The ratings system was based on age, with each category providing guidance about the intended audience for TV shows carrying that rating. Each ratings category also contained a description of the kind of content that might appear in programs with a particular rating. The ratings categories were separated into two groups: ratings for programming designed for children and ratings for programming designed for general audiences. The two children’s ratings were created based on input from children’s advocates who raised concerns about the special needs of young children. The children’s ratings were: TV-Y for programming designed for all children, and TV-Y7 for programming directed at children 7 or older. The “general audience” categories were as follows: TV-G (general audience – appropriate for all ages), TV-PG (parental guidance suggested – may be unsuitable for younger children), TV-14 (parents strongly cautioned – may be unsuitable for children under 14 years of age), and TV-M (for mature audiences only, may be unsuitable for children under 17).
The industry also created a Monitoring Board, composed of TV industry experts, to ensure accuracy, uniformity and consistency of the guidelines and to consider any public questions about the guideline applied to a particular program.
In response to calls to provide additional content information in the ratings system, on August 1, 1997, the television industry, in conjunction with representatives of children’s and medical advocacy groups, announced a revised rating system. Under this revised system, television programming would continue to fall into one of the six ratings categories (TV-Y, TV-Y7, TV-G, TV-PG, TV-14, TV-MA), but content descriptors of D (suggestive dialogue), L (language), S (sexual content), V (violence) and FV (fantasy violence – exclusively for the TV-Y7 category) would be added to the ratings where appropriate.
Further, the proposal stated that the icons and associated content symbols would appear for 15 seconds at the beginning of all rated programming, and that the size of the icons would be increased. The revised guidelines were supported by leading family and child advocacy groups, as well as television broadcasters, cable systems and networks, and television production companies. Finally, the revised proposal called for five representatives of the advocacy community to be added to the TV Parental Guidelines Monitoring Board. On March 12, 1998, the Federal Communications Commission found that the Industry Video Programming Rating System was acceptable, and adopted technical requirements for the V-Chip.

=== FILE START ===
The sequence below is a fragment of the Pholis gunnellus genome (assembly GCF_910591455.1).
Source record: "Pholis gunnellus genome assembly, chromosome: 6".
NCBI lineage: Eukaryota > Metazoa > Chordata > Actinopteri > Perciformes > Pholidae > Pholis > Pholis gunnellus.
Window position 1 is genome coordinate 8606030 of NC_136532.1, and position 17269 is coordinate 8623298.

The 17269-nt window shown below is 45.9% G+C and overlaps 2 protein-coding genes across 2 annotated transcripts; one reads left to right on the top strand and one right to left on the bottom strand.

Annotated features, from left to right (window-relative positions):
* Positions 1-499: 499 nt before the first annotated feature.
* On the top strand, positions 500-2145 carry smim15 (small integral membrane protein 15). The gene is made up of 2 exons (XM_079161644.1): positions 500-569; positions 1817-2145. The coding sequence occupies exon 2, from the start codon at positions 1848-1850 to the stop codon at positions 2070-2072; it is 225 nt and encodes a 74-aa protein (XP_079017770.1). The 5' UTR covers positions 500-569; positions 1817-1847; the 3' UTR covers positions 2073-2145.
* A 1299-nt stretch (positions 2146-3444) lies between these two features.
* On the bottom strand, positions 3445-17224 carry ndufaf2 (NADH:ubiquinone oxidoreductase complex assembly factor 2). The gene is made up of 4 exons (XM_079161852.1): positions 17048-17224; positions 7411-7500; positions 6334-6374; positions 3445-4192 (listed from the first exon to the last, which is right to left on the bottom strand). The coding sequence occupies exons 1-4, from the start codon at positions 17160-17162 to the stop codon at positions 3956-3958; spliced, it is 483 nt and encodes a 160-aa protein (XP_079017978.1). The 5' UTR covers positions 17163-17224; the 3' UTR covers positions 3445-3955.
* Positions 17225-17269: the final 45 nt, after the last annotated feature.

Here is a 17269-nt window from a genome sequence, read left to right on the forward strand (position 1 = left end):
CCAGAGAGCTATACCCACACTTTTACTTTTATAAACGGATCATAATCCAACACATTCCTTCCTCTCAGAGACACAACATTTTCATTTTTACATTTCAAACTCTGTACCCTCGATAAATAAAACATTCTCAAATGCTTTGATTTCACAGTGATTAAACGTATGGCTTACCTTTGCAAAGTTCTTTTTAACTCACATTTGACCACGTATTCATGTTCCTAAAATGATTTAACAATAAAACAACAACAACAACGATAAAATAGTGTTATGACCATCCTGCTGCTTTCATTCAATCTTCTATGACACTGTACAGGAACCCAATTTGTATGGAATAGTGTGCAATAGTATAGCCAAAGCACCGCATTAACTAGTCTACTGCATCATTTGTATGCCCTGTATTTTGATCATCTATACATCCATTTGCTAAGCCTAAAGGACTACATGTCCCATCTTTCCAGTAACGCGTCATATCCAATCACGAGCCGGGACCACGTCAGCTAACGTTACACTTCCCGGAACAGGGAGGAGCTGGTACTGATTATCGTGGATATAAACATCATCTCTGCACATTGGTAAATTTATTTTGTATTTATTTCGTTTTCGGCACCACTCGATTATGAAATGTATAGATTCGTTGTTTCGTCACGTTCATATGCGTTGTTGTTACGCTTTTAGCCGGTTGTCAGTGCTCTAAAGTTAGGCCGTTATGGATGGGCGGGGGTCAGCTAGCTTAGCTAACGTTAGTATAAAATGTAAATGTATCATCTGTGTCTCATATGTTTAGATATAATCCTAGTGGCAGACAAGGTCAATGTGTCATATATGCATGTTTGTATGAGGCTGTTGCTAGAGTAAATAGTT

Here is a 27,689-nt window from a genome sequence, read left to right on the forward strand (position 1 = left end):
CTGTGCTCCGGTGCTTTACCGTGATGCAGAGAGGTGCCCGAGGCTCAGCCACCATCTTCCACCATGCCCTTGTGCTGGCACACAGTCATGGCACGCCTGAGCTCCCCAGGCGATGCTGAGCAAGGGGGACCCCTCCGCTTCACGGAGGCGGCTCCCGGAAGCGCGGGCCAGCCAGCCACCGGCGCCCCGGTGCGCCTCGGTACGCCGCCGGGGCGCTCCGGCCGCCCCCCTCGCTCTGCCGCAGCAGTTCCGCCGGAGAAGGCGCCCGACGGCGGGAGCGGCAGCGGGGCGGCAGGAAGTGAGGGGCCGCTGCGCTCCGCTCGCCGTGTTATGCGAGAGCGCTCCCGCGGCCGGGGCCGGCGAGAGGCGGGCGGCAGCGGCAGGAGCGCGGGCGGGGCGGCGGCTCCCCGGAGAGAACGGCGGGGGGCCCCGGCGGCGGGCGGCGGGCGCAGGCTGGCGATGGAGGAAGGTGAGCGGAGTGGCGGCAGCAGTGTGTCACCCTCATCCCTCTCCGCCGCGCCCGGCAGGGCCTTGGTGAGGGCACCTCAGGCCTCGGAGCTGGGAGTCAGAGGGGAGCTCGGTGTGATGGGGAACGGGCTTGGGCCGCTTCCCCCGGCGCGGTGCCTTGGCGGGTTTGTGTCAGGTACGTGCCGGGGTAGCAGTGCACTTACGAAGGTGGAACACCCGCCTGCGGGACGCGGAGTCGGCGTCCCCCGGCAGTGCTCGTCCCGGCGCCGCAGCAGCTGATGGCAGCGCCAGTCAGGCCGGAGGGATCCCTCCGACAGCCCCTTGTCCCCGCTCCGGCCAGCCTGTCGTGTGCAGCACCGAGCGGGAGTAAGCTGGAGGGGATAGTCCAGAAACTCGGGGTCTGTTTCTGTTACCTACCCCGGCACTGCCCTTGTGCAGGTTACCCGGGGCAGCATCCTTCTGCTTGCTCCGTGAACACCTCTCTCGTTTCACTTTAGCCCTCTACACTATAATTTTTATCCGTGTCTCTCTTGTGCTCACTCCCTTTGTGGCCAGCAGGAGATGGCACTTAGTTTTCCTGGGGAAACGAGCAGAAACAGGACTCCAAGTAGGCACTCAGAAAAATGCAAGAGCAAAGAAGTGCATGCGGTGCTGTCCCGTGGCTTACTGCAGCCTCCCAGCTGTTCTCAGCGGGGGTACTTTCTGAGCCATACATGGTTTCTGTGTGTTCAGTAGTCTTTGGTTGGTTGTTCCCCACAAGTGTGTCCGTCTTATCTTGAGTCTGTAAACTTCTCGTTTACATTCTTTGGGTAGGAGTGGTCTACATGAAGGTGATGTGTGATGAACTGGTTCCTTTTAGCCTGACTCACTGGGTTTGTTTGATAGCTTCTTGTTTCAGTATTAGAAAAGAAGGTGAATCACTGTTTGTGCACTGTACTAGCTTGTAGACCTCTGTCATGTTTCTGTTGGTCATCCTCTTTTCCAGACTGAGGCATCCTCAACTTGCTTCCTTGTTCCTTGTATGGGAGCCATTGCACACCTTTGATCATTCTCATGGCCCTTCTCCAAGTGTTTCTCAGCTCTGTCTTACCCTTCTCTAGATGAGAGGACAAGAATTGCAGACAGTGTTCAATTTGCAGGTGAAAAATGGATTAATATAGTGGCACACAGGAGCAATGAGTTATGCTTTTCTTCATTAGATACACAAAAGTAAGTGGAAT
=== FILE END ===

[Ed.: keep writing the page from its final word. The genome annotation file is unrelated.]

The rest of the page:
The ratings are sometimes accompanied by sub-ratings, depending on the amount of objectionable content in the program.
|Rating||Violence (V)||Language (L)||Sexual content (S)||Suggestive dialogue (D)||Fantasy violence (FV)|
|TV-Y7||(once used)||(unused)||(unused)||(unused)||(exclusive use)|
|TV-MA||(used)||(used)||(used)||(unofficial, used by some networks)||(unused)|
For the first 15 seconds of every rated program lasting a half-hour or less, a large rating icon appears in the upper-left hand corner of the screen, it was much smaller until June 2005. For every rated program running an hour or longer, a rating appears in the upper-left hand corner of the TV screen at the beginning of each half hour.
Starting in June 2005, many networks now display the ratings after every commercial break. ABC was one of the first television networks to display the program's rating after every commercial break in addition to at the beginning of the program.
Originally, the Franklin Gothic font was used for the TV rating icons, but upon the October 1998 revision of the system to redub the "TV-M" rating as "TV-MA" and the addition of the content descriptors, Helvetica became used as the default typeface for the TV rating icons. Regularly, the Helvetica font is used for rating icons with either white type on black blackground, or black type on white background, like the icons from top section. Unless a network has a separate high definition simulcast, generally all ratings icons appear in the 4:3 safe area of all television sets.